In a changing world the demand for being agile and adaptive is enormous. People need to be agile, systems and infrastructure need to agile, and your business model needs to agile. But are you truly agile?
My hypothesis is that you have not set yourself up for being agile. Let’s look at a couple of examples:
According to Charles Darwin, it is not the strongest nor the most intelligent that survives, but the one most adaptive to change. Since the human species is still around and in ok shape (depending on who you ask), then people are per se agile. However, most people do not appear to be agile nor act like it, however there tend to be a reason for this.
Professionally, if you are not rewarded for being agile, why should you be? Such factors are from my experience the most important factor to consider as a leader before asking the stupid question – Are you agile and ready for change? Probably not, if you do not have rewards and the “why” in place.
Are your systems really agile?
Probably not. What I have seen for quite some time now is that many companies are buying expensive standard software but maintain their old processes and do not change anything. That is just plain stupid, because you create an overly expensive process. Furthermore, when companies buy big expensive systems from SAP, Adobe, Oracle etc., Hanne from Marketing is in the office that day, and wants the new system to be able to do exactly the same thing in the exact same way as she does it today.
The consultants implementing the systems point out that it is a customized workaround to the standard software but does the customization anyway. And then companies build up technical dept and become less agile.
The key takeaway from the example above is that many companies are losing their system agility because they tend to customize their standard platforms. All the customization makes it extremely difficult and expensive to upgrade the software package, hence all agility is lost.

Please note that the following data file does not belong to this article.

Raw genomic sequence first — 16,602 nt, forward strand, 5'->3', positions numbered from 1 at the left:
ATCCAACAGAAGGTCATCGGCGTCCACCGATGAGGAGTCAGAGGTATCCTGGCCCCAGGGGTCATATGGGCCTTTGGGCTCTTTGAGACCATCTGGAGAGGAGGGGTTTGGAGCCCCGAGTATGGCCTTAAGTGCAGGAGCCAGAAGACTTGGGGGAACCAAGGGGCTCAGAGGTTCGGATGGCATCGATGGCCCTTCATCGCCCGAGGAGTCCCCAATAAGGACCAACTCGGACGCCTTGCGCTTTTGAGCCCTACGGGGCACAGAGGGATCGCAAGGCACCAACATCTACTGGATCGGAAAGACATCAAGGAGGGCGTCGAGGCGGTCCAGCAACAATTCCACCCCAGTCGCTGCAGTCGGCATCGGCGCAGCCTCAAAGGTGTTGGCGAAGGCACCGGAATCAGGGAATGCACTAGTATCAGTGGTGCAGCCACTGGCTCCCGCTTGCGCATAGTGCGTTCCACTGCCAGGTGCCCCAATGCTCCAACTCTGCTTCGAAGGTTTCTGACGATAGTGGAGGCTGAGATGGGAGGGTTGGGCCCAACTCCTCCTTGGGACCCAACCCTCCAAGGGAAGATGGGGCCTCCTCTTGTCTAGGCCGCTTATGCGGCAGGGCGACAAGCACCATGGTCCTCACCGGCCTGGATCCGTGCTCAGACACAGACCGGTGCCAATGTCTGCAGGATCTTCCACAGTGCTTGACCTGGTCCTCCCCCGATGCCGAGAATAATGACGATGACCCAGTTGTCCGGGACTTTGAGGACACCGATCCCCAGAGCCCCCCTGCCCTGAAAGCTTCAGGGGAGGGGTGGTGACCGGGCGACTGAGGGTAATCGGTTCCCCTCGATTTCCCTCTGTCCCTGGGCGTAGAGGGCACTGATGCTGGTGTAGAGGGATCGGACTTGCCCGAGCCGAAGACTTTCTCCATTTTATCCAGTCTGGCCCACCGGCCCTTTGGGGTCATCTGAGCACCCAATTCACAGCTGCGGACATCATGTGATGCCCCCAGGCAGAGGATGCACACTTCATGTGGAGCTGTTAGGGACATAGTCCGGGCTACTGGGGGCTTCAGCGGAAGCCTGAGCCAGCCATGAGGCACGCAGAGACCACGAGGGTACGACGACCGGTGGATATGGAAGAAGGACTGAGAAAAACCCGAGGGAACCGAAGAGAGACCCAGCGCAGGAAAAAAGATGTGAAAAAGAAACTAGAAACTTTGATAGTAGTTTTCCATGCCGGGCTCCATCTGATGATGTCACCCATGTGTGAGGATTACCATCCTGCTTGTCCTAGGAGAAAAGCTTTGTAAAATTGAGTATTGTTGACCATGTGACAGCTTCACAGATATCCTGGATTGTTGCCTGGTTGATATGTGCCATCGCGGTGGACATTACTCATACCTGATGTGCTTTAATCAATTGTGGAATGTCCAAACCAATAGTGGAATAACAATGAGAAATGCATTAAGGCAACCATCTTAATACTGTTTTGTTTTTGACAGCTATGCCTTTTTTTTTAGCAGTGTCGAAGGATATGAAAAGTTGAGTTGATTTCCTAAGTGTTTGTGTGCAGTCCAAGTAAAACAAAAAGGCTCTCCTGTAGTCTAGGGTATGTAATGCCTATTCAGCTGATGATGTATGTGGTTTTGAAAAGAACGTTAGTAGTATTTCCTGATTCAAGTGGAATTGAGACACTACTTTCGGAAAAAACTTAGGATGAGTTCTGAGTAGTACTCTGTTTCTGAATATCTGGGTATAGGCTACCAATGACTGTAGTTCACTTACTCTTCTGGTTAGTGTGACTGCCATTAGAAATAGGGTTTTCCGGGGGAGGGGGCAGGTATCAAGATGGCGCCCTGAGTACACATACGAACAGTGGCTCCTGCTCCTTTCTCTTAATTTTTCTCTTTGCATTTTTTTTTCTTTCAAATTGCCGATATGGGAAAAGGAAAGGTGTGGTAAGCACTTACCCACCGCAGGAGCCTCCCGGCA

So are your systems supporting your agility – No, most companies have made their infrastructure complex and time consuming to upgrade, just because Hanne from Marketing needs certain customizations to keep her happy.
My point here is: Do not throw away your system agility by customizing standard software. If you choose to buy standard software, use it as it is intended and adapt to those new conditions instead of forcing standard software to match you or your employees. If you think you are special and need to customize your platforms, then choose a customizable software package from the beginning. Think like Michael Porter, either you compete on cost and you go standard, or you compete on differentiation and you compete on customization. If you do something in between, then you are stuck in the middle…
The good news is that many companies are stuck in the middle with their systems – so you are not alone, but you are not agile!
Finally, but most important, when have you cleaned up your business model for legacy that you do not want to carry over to your systems?
When is the last time you actually used that special promotion code, that you are now customizing into your new standard software? When is the last time you have removed business logic to make your execution simpler and more agile?
Time and time again, I see companies who could easily carve away legacy making systems more agile and making it easier for your staff. I do not understand why you are waiting for expensive consultants to come in a carve out legacy – you owe it to your business logic that you continuously carve out unused legacy. Often the maintenance savings alone are reason enough to act on it. Furthermore, simpler and more agile systems with minimum legacy would also make you more agile and responsive to change. So, what are you waiting for, what is holding you back?
I hope that you halt for 2 minutes and reflect on how much you can do yourself to make you agile, because the reality is that it is rare that we do those things that enable us to be agile. So are you agile, my hypothesis is that you are not – but you need to do something about it.
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